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12. May the Operation be ever in your favour.

“An arrow can only be shot by pulling it backward. When life is dragging you back with difficulties, it means it’s going to launch you into something great. So just focus, and keep aiming.” - Anonymous

This blog entry is dedicated to the Girl on Fire, although fictional she provides me with motivation and inspiration in my darkest of times. Thank you Suzanne Collins and Jennifer Lawrence for Katniss Everdeen of The Hunger Games.

My first night in hospital was sleepless, foodless and with a touch of unexpected nudity. Similar to colonoscopy preparation, I drank copious amounts of laxative solution and spent the majority of the evening in the bathroom ‘flushing out’ my body. Just when I thought it was finally over and I could actually get some sleep, the nurse told me it was time for an enema. You could only imagine my face as I hesitantly laid on my side and endured the procedure; it’s safe to say that I now know why hospital gowns are backless.

Despite my lack of sleep and having been forbidden from consuming anything (including coffee), the next morning was surprisingly buzzing. My family and a series of medical professionals all visited me before the clock struck 7am. My surgery was going to be an unpredictable gamble, without knowing which, nor how many organs I would lose and how much cancer would remain afterwards. I was nervous for the coming hours and was almost hoping that Effie Trinket would magically appear to confirm the unknown, by reaching into an ‘unlucky dip’ and announcing which body parts would be sacrificed in my war against Ovarian Cancer.

Instead, I had to hope that the odds were in my favour and prepare for all of the possibilities. My Surgeon went over my consent once more, an Anesthetist then advised the risks of the operation and then my Stoma Nurse discussed strategies, i.e. stomach fat folds and clothing options. To finish off with; she then drew two X’s on my abdomen to mark the possibilities of either an Ileostomy or a Colostomy. I looked like a treasure map and desperately hoped that my surgeons would find and dig out the Cancer without having to use either of these markers.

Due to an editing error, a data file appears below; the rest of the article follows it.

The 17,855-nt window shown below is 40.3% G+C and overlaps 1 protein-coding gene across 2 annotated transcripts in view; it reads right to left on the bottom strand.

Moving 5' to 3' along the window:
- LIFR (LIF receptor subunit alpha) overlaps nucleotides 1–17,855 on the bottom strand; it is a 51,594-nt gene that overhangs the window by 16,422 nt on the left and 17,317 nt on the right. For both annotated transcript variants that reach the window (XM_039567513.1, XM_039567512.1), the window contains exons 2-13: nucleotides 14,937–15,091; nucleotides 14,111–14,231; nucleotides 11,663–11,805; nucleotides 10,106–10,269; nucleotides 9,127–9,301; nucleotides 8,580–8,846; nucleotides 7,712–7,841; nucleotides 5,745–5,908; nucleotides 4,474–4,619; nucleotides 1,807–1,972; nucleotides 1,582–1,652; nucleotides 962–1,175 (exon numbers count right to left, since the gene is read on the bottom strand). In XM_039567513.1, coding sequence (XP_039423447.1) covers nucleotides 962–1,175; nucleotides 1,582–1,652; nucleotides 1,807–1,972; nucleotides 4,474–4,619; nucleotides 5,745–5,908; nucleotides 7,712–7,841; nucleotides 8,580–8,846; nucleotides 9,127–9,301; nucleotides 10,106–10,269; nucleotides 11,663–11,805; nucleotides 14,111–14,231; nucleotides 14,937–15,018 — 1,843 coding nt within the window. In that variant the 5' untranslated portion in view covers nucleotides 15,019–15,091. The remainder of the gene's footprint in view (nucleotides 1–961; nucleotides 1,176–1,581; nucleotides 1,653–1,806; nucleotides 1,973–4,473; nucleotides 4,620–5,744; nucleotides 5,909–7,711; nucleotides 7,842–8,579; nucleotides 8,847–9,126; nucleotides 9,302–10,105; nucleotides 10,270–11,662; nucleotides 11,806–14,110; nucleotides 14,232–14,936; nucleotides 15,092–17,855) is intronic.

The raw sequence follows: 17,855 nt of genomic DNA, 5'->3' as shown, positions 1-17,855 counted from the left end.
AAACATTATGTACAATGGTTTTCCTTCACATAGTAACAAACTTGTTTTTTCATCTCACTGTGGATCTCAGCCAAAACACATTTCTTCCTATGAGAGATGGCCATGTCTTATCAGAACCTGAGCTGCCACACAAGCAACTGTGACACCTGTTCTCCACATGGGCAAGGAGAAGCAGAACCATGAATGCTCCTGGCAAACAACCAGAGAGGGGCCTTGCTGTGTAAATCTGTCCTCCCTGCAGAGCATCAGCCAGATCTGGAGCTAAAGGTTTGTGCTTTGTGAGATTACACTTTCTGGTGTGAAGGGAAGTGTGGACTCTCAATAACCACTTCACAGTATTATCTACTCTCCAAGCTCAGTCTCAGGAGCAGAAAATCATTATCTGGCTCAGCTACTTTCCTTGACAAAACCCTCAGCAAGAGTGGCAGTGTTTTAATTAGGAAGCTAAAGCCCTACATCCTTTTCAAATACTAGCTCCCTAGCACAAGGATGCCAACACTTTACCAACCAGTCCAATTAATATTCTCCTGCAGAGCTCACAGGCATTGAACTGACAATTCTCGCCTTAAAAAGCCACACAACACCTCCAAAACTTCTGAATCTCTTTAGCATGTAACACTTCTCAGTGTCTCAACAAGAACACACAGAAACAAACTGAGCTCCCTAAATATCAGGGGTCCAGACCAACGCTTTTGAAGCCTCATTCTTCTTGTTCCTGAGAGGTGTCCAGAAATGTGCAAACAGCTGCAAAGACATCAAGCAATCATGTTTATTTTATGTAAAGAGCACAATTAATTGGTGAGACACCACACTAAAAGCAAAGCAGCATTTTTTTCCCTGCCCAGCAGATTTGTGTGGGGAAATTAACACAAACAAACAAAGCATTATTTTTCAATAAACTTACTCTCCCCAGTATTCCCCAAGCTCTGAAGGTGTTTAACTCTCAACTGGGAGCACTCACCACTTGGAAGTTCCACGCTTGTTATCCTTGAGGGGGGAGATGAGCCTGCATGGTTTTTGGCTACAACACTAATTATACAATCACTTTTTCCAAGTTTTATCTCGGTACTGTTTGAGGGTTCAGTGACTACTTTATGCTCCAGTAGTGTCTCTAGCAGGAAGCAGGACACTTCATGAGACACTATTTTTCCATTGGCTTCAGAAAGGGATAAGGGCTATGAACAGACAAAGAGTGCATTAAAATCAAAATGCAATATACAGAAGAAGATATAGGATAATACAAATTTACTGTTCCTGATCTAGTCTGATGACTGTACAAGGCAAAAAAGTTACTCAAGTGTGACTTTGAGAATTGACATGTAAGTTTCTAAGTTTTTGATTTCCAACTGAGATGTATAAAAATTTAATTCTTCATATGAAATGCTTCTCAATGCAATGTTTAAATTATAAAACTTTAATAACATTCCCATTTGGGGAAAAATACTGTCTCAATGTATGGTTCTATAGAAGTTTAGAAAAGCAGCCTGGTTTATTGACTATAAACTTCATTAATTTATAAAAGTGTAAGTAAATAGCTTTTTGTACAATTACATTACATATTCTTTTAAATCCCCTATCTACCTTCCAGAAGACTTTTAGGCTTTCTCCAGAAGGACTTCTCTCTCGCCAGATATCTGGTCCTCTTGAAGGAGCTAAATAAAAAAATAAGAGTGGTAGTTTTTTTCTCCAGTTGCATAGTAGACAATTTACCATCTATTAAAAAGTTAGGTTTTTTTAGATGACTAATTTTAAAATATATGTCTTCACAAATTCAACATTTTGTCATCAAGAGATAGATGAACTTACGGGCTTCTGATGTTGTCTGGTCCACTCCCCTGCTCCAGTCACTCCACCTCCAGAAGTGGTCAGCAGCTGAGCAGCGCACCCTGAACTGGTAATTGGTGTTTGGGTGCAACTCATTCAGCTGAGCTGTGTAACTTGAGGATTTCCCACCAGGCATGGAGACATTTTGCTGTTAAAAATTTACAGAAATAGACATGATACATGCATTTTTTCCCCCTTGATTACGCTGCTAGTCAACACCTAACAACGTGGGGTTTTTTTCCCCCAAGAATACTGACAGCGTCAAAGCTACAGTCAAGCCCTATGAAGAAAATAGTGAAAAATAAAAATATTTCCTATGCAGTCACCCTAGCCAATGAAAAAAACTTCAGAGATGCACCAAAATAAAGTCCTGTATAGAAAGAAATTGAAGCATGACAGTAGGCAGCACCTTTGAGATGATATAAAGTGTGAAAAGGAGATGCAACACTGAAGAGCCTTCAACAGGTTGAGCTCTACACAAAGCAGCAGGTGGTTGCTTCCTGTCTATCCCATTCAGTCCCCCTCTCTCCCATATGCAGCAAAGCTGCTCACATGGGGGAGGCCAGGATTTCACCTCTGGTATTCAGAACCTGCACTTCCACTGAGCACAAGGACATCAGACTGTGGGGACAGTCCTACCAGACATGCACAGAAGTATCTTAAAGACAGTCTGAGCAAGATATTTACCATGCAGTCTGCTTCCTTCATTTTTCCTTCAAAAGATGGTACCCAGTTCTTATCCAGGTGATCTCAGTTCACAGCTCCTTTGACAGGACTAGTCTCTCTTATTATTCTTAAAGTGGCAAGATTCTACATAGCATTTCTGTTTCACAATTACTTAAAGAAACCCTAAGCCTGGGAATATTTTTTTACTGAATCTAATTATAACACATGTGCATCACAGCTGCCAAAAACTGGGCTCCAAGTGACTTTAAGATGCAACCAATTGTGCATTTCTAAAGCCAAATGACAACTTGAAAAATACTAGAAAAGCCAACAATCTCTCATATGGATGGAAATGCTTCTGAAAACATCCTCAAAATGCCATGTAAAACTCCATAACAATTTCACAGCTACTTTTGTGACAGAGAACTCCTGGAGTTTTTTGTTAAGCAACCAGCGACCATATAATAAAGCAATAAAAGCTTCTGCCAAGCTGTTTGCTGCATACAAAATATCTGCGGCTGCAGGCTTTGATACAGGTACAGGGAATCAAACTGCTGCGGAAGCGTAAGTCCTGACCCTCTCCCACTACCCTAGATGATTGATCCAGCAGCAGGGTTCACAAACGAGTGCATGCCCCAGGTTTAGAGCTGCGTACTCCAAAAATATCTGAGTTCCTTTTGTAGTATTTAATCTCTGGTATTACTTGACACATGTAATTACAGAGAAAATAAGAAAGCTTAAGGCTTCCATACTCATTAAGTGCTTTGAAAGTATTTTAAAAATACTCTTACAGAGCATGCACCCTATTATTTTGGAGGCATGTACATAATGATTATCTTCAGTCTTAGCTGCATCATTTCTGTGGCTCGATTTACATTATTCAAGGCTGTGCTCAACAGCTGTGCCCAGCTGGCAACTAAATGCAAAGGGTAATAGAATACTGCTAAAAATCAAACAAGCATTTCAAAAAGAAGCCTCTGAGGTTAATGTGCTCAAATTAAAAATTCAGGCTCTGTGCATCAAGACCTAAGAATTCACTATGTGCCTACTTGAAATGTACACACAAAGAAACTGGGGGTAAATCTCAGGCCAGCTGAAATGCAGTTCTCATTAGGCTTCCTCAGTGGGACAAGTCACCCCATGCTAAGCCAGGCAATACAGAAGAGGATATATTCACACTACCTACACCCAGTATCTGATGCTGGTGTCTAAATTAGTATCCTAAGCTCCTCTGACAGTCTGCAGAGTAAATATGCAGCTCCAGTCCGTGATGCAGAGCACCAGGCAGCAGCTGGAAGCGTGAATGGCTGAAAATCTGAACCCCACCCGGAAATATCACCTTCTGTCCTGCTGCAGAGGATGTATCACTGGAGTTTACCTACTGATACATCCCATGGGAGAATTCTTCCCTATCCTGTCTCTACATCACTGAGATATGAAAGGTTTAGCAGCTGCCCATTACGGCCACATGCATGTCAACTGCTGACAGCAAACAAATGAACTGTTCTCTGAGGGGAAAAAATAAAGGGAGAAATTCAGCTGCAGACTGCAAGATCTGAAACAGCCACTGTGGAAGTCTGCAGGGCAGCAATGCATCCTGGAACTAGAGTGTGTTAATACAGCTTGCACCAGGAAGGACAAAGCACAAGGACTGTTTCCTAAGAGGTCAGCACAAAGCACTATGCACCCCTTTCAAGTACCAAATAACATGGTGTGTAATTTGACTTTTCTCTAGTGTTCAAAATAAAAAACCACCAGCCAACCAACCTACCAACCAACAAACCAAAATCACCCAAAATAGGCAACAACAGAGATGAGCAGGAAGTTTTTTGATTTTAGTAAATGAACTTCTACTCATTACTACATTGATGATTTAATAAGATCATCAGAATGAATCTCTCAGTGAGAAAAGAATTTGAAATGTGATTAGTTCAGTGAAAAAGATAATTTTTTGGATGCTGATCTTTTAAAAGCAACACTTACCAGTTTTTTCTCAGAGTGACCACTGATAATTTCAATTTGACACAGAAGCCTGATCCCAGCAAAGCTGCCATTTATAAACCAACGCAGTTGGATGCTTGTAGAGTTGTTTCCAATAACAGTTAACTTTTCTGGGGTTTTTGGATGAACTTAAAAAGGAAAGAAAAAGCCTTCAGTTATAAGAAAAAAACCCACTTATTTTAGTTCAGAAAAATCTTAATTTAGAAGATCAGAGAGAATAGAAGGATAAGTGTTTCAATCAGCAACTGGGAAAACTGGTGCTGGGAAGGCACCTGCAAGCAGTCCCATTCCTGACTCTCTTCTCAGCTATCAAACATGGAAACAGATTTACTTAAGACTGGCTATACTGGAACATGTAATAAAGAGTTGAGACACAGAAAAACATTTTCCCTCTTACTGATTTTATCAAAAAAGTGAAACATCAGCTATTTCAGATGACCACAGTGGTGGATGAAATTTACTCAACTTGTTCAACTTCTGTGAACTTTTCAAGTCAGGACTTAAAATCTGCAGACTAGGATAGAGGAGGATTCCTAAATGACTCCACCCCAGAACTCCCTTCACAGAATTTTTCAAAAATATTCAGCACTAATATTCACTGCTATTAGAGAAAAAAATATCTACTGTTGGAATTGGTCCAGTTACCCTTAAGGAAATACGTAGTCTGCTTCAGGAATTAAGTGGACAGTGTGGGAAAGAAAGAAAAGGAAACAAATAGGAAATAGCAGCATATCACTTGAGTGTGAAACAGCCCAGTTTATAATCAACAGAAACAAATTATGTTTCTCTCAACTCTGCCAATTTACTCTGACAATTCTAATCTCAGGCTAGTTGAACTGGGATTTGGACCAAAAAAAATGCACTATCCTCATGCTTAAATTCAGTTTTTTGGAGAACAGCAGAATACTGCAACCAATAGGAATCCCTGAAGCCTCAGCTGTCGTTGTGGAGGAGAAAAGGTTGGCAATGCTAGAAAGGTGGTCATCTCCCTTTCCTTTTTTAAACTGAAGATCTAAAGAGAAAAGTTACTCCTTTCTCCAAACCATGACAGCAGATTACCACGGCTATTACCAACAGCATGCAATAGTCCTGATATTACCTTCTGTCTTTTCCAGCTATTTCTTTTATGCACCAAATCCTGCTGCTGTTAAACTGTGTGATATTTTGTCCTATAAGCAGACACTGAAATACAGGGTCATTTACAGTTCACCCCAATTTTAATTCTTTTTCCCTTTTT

I was then wheeled off to the operating theatre and into the realm of unconsciousness. My surgery took place over 11 agonising hours. My parents spent some of the cold London day nearby at the British Museum and my sister tried to keep herself distracted at work. They were kept up to date with the progress of the surgery throughout the day. As the evening set in, they were called in to meet with my surgeon and were informed that the operation had been mostly a success. I was recovering in the Intensive Care Unit (ICU) and being cared for on a one to one basis. As I was still heavily sedated, I have very little memory of the night.

The next morning, I felt more conscious and in tune with reality. My surgeon visited me and explained organ by organ what had happened during the operation. My scans had previously indicated tumours affecting my entire womb, large bowel, small bowel, liver and spleen. Once I was on the operating table, the surgery team were able to see first hand, how the tumours were attached and whether they could be removed.

My surgeon then uttered the most blissfully sweet words that I could ever hear “we removed all of the visible cancer”. My liver, small bowel and spleen had also made it through the surgery unharmed. I was ecstatic and said thank you, over and over.

This prognosis came at a cost however, a full hysterectomy and one of my dreaded treasure map points, an Ileostomy. These scars would no doubt have awful side effects and impacts on my life, but I was so desperate to live that I simply accepted this news by smiling, nodding and thanking my Surgeon again and again. I knew that my life post-surgery would be a hard and painful adjustment, but at least I still had life itself.

Despite the 59 staples and my newly altered anatomy, the fact that I was bed stricken and unrecognisably puffed up from all of the drugs, you couldn’t wipe the smile off my face. Perhaps it was the morphine, or perhaps the realisation that my survival odds were shooting higher and higher.

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